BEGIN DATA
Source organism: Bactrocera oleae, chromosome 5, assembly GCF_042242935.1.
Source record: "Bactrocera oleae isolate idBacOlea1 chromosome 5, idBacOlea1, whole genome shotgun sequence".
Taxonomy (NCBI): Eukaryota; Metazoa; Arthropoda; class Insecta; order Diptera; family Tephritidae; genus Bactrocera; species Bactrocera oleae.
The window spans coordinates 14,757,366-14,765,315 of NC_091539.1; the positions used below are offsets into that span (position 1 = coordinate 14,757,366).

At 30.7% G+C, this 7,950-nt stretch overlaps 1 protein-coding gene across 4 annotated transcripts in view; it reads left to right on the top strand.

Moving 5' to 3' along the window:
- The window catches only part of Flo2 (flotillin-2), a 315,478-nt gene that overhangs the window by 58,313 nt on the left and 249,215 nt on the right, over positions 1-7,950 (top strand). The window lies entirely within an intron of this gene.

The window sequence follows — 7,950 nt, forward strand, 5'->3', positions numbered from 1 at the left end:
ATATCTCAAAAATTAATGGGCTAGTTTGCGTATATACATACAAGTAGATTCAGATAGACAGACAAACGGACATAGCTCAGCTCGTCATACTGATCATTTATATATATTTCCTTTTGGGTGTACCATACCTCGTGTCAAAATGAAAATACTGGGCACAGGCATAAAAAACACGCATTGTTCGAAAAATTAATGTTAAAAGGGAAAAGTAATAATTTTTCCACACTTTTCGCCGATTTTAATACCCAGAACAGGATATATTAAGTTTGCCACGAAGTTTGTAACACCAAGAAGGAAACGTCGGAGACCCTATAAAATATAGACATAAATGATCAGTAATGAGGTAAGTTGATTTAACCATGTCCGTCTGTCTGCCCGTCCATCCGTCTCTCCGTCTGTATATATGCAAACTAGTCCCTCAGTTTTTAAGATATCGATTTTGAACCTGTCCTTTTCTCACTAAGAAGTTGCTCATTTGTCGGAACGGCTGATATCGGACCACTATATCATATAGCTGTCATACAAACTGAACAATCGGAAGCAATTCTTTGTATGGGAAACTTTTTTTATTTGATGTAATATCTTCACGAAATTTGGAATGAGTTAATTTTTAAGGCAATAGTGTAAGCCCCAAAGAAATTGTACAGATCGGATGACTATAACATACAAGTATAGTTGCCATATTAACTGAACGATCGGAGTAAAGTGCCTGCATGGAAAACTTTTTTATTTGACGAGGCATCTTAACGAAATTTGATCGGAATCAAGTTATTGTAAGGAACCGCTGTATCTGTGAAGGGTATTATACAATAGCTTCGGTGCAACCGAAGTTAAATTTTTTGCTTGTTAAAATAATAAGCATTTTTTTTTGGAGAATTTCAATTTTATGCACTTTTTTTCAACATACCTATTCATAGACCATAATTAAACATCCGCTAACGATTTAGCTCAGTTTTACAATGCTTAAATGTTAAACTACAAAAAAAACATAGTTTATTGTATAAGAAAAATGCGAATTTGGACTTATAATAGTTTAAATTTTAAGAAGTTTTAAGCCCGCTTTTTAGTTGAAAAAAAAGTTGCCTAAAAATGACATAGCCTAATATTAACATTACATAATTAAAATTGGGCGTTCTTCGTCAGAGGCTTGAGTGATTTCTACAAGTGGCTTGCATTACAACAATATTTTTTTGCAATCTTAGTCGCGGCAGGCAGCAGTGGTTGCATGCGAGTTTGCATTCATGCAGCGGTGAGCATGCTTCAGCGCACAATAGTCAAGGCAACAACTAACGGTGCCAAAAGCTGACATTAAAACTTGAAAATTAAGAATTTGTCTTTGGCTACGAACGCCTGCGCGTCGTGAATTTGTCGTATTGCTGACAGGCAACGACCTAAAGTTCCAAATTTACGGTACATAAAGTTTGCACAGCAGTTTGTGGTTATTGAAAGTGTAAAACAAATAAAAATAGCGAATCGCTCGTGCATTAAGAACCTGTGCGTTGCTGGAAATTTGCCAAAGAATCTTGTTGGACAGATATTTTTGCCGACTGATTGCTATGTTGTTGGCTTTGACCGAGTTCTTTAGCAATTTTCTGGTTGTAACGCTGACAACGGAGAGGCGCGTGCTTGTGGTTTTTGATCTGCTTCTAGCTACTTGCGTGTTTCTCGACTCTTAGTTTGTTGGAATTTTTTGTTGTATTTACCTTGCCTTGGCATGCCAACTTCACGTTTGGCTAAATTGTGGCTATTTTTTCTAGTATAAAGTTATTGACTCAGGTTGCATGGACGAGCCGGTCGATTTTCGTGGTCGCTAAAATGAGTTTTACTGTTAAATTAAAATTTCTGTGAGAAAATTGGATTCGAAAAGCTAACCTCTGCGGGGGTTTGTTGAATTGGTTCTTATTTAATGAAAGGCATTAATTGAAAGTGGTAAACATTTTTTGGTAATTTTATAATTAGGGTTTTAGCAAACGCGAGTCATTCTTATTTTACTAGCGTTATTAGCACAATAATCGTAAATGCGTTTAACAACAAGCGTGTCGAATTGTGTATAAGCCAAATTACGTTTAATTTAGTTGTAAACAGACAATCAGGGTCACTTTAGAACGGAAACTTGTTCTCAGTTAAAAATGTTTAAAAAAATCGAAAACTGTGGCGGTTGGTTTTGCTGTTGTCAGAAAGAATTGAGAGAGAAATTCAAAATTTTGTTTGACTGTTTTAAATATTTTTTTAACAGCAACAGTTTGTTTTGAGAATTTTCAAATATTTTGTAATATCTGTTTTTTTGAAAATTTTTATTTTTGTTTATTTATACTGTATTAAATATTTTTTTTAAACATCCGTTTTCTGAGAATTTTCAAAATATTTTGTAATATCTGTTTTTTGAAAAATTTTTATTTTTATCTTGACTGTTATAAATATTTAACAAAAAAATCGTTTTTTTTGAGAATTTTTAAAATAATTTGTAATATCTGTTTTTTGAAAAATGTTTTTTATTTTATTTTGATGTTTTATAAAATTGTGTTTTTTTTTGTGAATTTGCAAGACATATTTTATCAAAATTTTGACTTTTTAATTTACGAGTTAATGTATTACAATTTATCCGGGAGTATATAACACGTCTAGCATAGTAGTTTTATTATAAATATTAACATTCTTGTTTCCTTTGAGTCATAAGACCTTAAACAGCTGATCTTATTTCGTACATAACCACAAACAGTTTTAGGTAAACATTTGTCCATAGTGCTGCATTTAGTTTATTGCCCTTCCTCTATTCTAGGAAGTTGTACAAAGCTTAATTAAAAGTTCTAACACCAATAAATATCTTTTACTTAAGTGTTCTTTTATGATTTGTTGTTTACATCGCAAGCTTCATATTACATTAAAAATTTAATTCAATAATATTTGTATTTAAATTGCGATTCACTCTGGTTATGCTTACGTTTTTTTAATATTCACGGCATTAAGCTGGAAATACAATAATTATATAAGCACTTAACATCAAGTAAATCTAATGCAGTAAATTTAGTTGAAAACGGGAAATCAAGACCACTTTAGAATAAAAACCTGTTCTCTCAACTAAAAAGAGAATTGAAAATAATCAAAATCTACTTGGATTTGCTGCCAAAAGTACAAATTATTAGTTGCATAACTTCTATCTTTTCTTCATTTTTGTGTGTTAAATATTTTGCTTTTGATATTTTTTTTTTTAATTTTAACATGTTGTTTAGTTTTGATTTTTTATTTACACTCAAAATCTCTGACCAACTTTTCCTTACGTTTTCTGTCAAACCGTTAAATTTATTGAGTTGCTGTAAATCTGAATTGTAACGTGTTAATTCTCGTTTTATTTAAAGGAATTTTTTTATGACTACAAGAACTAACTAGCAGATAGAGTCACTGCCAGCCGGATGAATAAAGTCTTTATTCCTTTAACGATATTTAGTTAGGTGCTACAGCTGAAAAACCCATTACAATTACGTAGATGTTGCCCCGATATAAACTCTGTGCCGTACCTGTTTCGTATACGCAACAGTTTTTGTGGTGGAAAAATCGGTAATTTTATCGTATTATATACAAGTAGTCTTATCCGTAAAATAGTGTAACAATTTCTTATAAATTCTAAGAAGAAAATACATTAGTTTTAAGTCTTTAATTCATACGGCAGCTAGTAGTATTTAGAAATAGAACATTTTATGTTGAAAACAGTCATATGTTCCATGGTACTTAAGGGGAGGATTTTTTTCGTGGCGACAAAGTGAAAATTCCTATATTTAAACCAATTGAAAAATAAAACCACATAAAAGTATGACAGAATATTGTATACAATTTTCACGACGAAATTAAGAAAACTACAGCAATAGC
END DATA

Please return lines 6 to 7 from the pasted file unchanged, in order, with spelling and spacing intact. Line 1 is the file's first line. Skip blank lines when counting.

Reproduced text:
Moving 5' to 3' along the window:
- The window catches only part of Flo2 (flotillin-2), a 315,478-nt gene that overhangs the window by 58,313 nt on the left and 249,215 nt on the right, over positions 1-7,950 (top strand). The window lies entirely within an intron of this gene.